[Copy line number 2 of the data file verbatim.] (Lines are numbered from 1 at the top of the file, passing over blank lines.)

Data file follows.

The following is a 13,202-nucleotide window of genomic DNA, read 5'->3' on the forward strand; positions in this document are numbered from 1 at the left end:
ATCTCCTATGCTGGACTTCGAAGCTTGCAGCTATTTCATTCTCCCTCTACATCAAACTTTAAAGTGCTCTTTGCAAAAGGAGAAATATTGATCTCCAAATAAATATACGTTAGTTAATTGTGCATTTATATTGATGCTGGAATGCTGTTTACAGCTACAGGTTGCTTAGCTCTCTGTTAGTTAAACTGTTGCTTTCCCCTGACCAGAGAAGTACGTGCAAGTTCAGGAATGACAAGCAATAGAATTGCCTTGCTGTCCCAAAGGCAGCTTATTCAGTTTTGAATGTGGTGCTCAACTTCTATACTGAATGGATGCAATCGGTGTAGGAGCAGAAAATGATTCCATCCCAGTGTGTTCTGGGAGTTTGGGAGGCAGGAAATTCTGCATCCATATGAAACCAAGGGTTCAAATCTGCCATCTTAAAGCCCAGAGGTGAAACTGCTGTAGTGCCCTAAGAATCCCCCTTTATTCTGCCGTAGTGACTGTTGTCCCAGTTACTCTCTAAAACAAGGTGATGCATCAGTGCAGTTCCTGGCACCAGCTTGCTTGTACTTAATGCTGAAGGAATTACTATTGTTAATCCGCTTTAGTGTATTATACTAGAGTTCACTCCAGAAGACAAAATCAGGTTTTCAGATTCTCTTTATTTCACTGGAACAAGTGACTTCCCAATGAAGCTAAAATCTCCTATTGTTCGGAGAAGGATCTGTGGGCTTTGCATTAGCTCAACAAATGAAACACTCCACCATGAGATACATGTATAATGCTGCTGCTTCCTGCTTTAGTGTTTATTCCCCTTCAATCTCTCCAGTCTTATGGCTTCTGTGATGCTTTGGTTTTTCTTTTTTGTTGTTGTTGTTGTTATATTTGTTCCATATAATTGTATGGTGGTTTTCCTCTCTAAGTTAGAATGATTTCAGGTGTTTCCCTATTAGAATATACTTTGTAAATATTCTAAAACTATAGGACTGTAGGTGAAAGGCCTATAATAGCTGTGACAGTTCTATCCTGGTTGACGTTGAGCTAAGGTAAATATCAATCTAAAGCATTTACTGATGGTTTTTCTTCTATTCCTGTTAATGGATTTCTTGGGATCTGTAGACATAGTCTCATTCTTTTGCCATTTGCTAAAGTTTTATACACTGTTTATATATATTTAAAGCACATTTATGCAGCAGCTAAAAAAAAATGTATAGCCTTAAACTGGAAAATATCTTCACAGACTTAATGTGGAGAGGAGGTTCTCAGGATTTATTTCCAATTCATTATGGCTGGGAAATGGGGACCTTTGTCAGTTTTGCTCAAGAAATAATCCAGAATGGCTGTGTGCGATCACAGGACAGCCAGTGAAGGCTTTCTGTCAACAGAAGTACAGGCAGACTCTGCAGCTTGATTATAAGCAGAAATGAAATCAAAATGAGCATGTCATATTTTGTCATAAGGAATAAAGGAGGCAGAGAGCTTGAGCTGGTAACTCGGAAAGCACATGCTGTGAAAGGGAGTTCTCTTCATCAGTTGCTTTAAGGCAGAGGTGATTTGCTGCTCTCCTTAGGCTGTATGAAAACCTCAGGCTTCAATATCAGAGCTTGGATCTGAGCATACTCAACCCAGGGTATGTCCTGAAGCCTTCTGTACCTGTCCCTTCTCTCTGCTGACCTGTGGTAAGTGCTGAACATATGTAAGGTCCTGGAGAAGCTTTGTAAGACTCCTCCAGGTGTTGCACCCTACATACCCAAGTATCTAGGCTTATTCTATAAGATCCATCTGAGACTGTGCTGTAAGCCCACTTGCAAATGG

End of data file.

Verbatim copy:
ATCTCCTATGCTGGACTTCGAAGCTTGCAGCTATTTCATTCTCCCTCTACATCAAACTTTAAAGTGCTCTTTGCAAAAGGAGAAATATTGATCTCCAAATAAATATACGTTAGTTAATTGTGCATTTATATTGATGCTGGAATGCTGTTTACAGCTACAGGTTGCTTAGCTCTCTGTTAGTTAAACTGTTGCTTTCCCCTGACCAGAGAAGTACGTGCAAGTTCAGGAATGACAAGCAATAGAATTGCCTTGCTGTCCCAAAGGCAGCTTATTCAGTTTTGAATGTGGTGCTCAACTTCTATACTGAATGGATGCAATCGGTGTAGGAGCAGAAAATGATTCCATCCCAGTGTGTTCTGGGAGTTTGGGAGGCAGGAAATTCTGCATCCATATGAAACCAAGGGTTCAAATCTGCCATCTTAAAGCCCAGAGGTGAAACTGCTGTAGTGCCCTAAGAATCCCCCTTTATTCTGCCGTAGTGACTGTTGTCCCAGTTACTCTCTAAAACAAGGTGATGCATCAGTGCAGTTCCTGGCACCAGCTTGCTTGTACTTAATGCTGAAGGAATTACTATTGTTAATCCGCTTTAGTGTATTATACTAGAGTTCACTCCAGAAGACAAAATCAGGTTTTCAGATTCTCTTTATTTCACTGGAACAAGTGACTTCCCAATGAAGCTAAAATCTCCTATTGTTCGGAGAAGGATCTGTGGGCTTTGCATTAGCTCAACAAATGAAACACTCCACCATGAGATACATGTATAATGCTGCTGCTTCCTGCTTTAGTGTTTATTCCCCTTCAATCTCTCCAGTCTTATGGCTTCTGTGATGCTTTGGTTTTTCTTTTTTGTTGTTGTTGTTGTTATATTTGTTCCATATAATTGTATGGTGGTTTTCCTCTCTAAGTTAGAATGATTTCAGGTGTTTCCCTATTAGAATATACTTTGTAAATATTCTAAAACTATAGGACTGTAGGTGAAAGGCCTATAATAGCTGTGACAGTTCTATCCTGGTTGACGTTGAGCTAAGGTAAATATCAATCTAAAGCATTTACTGATGGTTTTTCTTCTATTCCTGTTAATGGATTTCTTGGGATCTGTAGACATAGTCTCATTCTTTTGCCATTTGCTAAAGTTTTATACACTGTTTATATATATTTAAAGCACATTTATGCAGCAGCTAAAAAAAAATGTATAGCCTTAAACTGGAAAATATCTTCACAGACTTAATGTGGAGAGGAGGTTCTCAGGATTTATTTCCAATTCATTATGGCTGGGAAATGGGGACCTTTGTCAGTTTTGCTCAAGAAATAATCCAGAATGGCTGTGTGCGATCACAGGACAGCCAGTGAAGGCTTTCTGTCAACAGAAGTACAGGCAGACTCTGCAGCTTGATTATAAGCAGAAATGAAATCAAAATGAGCATGTCATATTTTGTCATAAGGAATAAAGGAGGCAGAGAGCTTGAGCTGGTAACTCGGAAAGCACATGCTGTGAAAGGGAGTTCTCTTCATCAGTTGCTTTAAGGCAGAGGTGATTTGCTGCTCTCCTTAGGCTGTATGAAAACCTCAGGCTTCAATATCAGAGCTTGGATCTGAGCATACTCAACCCAGGGTATGTCCTGAAGCCTTCTGTACCTGTCCCTTCTCTCTGCTGACCTGTGGTAAGTGCTGAACATATGTAAGGTCCTGGAGAAGCTTTGTAAGACTCCTCCAGGTGTTGCACCCTACATACCCAAGTATCTAGGCTTATTCTATAAGATCCATCTGAGACTGTGCTGTAAGCCCACTTGCAAATGG